Tunisia Islamist leader stirs fears of radicalism in video
TUNIS (Reuters) - Secular politicians in Tunisia said on Thursday that a leaked video of a secret meeting between the leader of the ruling Islamist party and puritanical Salafis showed the government was not the moderate Islamist force it claimed to be.
In the video, Ennahda party leader Rached Ghannouchi is heard discussing which parts of the state have fallen into the hands of Islamists and advising Salafis on where they should focus their efforts to spread their influence further.
The footage has angered liberals who say Salafis threaten human rights in a country once seen as a beacon of Arab secularism, but which is now under siege from religious hardliners who have attacked cinemas and artistic performances, arguing that they violate Islam.
Salafis also led an attack on the U.S. embassy in Tunis last month that killed four people, after an anti-Islam film made in California sparked anger across the region.
Ghannouchi's office said his comments, which were made at a meeting in April and released on the Internet this week, were merely part of an attempt to persuade Salafis to work peacefully for change within a political framework.
But secular politicians said the footage confirmed their fears about Ennahda, which rules with two junior partners in government, and warned of a new dictatorship.
"I made a mistake when I said before that Ennahda is moderate," said Beji Caid Essebsi, who served as prime minister last year after former President Zine al-Abidine Ben Ali fled the country. "I am shocked ... after hearing this from the leader of the ruling party I'm afraid for Tunisia."
Others said they would lobby for a parliamentary vote withdrawing confidence in the government.
"Ghannouchi's remarks solved the mystery of why things have deteriorated in the country and Salafi violence has spiralled," said Issam Chebbi of the Republican Party.
Under pressure to stem such violence, Ghannouchi has sought to market Ennahda as a moderate Islamist force and to distance it from the Salafi movement. But his comments suggest he is quietly working with them behind the scenes.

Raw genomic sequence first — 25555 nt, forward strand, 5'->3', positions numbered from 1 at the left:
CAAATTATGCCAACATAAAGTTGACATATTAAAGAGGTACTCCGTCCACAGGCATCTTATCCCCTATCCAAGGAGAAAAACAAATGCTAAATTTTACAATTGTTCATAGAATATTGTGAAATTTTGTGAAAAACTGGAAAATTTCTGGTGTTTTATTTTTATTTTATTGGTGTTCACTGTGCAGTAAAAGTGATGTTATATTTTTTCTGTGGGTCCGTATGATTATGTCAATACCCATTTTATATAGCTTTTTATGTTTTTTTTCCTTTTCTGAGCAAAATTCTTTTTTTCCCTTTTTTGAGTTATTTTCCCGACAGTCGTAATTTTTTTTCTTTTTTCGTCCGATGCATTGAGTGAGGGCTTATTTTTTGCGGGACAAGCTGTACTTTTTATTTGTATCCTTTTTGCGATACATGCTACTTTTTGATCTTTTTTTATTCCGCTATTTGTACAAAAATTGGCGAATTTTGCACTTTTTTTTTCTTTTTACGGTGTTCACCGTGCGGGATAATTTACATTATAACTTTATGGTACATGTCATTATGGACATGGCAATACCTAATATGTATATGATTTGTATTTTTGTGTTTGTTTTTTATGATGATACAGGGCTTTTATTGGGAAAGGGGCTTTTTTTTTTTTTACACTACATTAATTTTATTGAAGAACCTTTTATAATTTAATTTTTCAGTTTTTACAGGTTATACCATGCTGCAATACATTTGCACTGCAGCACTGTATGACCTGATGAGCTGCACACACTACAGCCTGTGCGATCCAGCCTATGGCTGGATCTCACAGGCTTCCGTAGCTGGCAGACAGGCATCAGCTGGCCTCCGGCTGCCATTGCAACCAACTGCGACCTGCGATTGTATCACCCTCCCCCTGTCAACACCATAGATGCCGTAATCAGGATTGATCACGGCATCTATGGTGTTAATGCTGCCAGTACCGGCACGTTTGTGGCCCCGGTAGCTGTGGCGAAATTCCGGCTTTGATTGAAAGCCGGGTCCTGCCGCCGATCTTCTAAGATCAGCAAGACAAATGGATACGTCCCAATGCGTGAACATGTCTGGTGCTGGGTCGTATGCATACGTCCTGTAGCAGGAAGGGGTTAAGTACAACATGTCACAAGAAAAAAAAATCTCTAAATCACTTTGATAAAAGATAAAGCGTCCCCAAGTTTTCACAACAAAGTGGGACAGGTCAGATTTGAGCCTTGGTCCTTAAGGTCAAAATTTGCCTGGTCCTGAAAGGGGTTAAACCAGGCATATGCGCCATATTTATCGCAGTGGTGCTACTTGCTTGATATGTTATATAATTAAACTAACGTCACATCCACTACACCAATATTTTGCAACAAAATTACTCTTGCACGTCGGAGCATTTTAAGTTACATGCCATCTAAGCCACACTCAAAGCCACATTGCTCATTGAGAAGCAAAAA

"Secularists still control the economy, the media and the administration ... the army and police also is not guaranteed," Ghannouchi said in the meeting with Salafi leaders, during which he advised them to be patient about gaining more control.
"Now we have not just a few mosques, we have the Ministry of Religious Affairs ... I invite you to do what you can with religious lessons and launch radio, television and schools."
He said Islamists should focus on social gains and learn from neighboring Algeria, where an Islamist party won an election in 1992 only for the army to cancel the vote.
"The Islamists should use the popular associations, establish Koranic schools everywhere and appeal for more religious preachers because people are still ignorant of Islam," he said.
With the fall of Ben Ali in last year's revolt, Western countries had feared that Tunisia could become a soft target for al Qaeda militants using the Saharan region to entrench themselves in north Africa.
But Ennahda, linked to the Muslim Brotherhood in Egypt and its Freedom and Justice Party, has since won plaudits from Western countries and enjoys the backing of Gulf power Qatar, whose pan-Arab channel Al Jazeera gives it generally positive coverage.
The role of Islam in government and society has emerged as the most divisive issue in Tunisia in the wake of the uprising, which sparked "Arab Spring" revolts that have empowered Islamists throughout the region.
(Reporting by Tarek Amara; Writing by Andrew Hammond; Editing by Andrew Osborn)
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